5 votes

States can establish religion and Congress can do nothing about it

The 1st Amendment:

Congress shall make no law respecting an establishment of religion...

First note it is the lawmaking power of Congress that is being circumscribed, not that of the States. Also note the indefinite article "an", which acknowledges the possible existence of an establishment of religion. Some States at the time of ratification had established religion in some way.

Therefore, the 1st Amendment bars Congress from interfering with State-established religions. Congress can neither call up the Militia nor appropriate funds to pay them to, for example, remove a display of the 10 commandments from a State courthouse because to do so would require laws the 1st Amendment bars Congress from making.



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The Position is Moot

A.) STATE Constitutions unanimously bar the establishment of a STATE religion.

B.) The Incorporation Doctrine, applied the federal Bill of Rights to all STATES

Even with the Incorporation Doctrine

In order for Congress to call up the Militia to forcefully remove a display of the ten commandments in a State courthouse, they must pass law. But the 1st Amendment bars Congress from making such law.

What Part

With all due respect, what part of STATE Constitutions banning the establishment of religion are you failing to understand?

What if a State amends its constitution?

Right, I skipped that one. If a State amends its constitution to establish a particular religion, Congress is barred by the 1st Amendment from doing anything about it.

Look up the history of

Look up the history of Maryland. It used to be an all Catholic state. You had to be Catholic to live there if I got that right.

Many state constitutions

barr the establishment of a religion. Also the constitution protects the free exercise of an individual's religion, so states cannot ban particular religions.

For instance the Texas constitution says - All men have a natural and indefeasible right to worship Almighty God according to the dictates of their own consciences. No man shall be compelled to attend, erect or support any place of worship, or to maintain any ministry against his consent. No human authority ought, in any case whatever, to control or interfere with the rights of conscience in matters of religion, and no preference shall ever be given by law to any religious society or mode of worship. But it shall be the duty of the Legislature to pass such laws as may be necessary to protect equally every religious denomination in the peaceable enjoyment of its own mode of public worship.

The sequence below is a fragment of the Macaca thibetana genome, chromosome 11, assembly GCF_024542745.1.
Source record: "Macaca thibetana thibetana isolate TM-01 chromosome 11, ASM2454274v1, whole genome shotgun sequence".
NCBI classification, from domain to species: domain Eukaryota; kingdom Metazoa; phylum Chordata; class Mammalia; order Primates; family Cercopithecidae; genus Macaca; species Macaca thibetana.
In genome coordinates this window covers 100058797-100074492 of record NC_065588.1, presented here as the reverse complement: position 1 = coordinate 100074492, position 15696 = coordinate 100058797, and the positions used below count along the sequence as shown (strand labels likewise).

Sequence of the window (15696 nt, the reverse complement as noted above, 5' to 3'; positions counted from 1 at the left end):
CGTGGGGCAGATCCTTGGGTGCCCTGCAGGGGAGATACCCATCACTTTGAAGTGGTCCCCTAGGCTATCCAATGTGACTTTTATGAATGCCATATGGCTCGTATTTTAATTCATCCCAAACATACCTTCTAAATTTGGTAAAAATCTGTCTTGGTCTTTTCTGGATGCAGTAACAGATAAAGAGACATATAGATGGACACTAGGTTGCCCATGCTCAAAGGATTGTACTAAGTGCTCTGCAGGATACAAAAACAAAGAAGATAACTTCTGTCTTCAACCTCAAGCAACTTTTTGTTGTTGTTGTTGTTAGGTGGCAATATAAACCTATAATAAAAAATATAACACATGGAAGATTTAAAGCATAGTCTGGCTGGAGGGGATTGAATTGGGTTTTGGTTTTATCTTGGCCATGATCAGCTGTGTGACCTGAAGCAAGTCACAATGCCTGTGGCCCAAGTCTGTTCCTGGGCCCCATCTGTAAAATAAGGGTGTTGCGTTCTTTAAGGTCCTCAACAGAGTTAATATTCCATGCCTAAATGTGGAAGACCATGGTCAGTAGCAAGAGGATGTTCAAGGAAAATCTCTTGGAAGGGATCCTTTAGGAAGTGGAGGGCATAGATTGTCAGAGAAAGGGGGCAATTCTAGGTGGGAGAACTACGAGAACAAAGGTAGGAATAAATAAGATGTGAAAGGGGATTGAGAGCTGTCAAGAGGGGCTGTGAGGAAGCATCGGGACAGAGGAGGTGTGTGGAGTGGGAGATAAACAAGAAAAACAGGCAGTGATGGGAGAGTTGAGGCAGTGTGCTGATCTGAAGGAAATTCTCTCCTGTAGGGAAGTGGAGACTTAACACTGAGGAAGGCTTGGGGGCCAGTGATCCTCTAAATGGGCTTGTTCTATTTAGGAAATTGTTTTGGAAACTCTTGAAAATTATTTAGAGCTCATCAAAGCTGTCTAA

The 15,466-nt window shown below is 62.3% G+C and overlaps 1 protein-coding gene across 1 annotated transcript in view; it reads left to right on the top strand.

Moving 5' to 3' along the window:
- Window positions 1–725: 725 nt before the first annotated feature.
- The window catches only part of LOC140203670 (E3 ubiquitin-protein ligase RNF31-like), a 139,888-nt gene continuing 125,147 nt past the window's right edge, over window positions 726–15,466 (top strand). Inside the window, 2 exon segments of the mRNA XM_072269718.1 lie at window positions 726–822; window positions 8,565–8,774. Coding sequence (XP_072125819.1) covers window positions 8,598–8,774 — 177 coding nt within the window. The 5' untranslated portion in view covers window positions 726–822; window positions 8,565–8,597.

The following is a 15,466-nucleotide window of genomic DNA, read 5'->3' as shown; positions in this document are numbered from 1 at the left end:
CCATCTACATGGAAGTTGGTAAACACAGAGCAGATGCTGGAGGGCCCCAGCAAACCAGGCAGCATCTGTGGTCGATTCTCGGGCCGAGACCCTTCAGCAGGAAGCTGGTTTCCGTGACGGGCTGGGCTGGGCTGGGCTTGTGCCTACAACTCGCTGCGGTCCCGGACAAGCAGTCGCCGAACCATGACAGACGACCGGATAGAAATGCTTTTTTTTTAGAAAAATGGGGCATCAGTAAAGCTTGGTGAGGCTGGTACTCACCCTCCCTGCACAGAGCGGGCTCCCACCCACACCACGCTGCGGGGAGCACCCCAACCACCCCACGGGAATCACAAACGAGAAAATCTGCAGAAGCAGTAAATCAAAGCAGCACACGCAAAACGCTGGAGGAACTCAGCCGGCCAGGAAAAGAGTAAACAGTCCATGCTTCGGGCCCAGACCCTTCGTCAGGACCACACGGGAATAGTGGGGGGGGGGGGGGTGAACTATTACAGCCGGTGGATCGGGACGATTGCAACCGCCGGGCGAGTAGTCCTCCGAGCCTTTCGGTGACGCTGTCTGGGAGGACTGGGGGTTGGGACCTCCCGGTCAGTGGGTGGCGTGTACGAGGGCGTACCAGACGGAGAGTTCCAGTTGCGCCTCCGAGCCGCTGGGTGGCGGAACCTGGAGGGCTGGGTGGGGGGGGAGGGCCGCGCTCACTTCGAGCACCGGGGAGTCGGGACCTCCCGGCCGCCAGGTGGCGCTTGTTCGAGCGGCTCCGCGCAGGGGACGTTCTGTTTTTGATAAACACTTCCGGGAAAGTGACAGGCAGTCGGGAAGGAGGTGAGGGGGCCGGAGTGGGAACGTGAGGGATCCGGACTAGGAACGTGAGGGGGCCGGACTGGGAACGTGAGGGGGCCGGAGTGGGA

The free exercise *thereof*

It seems the 1st only protects the free exercise of State-established religions, not just any religion, and again, only from Congress.

Also, notice the Texas constitution protects the right to worship "Almighty God". Does that context circumscribe the scope of the remainder of that section? Isn't "denomination" a reference to other sects that worship the same deity? What about religions that don't worship Jehovah?

When the Constitution and the Bill of Rights

were ratified, seven out of thirteen states had state churches and no one thought anything of it. The 1st Amendment was for the feds only.

A bit silly, and anti-liberty

It is a natural right, and individual right we have by virtue of our humanity, not to have to follow a religion - especially a state religion. That is why Congress is prevented from establishing such a thing because it is a way to control the individual.

And, even if you could establish some complex legal justification, why would you think it would be a good thing? Who's religion would be used? There are many city streets I have driven with the churches of a dozen different Christian sects/cults. If you guys can't even agree on your religion, how is creating a state religion going to help?

Like I said, a bit silly.

"In the beginning of a change the patriot is a scarce man, and brave, and hated and scorned. When his cause succeeds, the timid join him, for then it costs nothing to be a patriot."--Mark Twain

What of the right of self-government?

If like-minded people have the right to form government at all, don't they have a right to establish religion with their government?

The 1st Amendment is more about the republican form of government than anything else. Congress being barred from establishing religion means the power is left to the States or the people respectively. Notice this means the legislative body with the power to declare war can not also declare an official national religion nor compel member States to abandon their own. That is the primary purpose of the 1st Amendment: to block nationalism and bolster the republican form of government.

Some of the Colonies actually recognized the existence of different sects and declared that none were to be favored. Others required office holders to be of the Protestant faith. The 1st Amendment means the people of the States didn't have to agree on religion in order to live side-by-side in peace. They each had their own sandbox.

Ah....Democracy

Sure, let the "like-minded" people run things....Not those who believe in individual rights.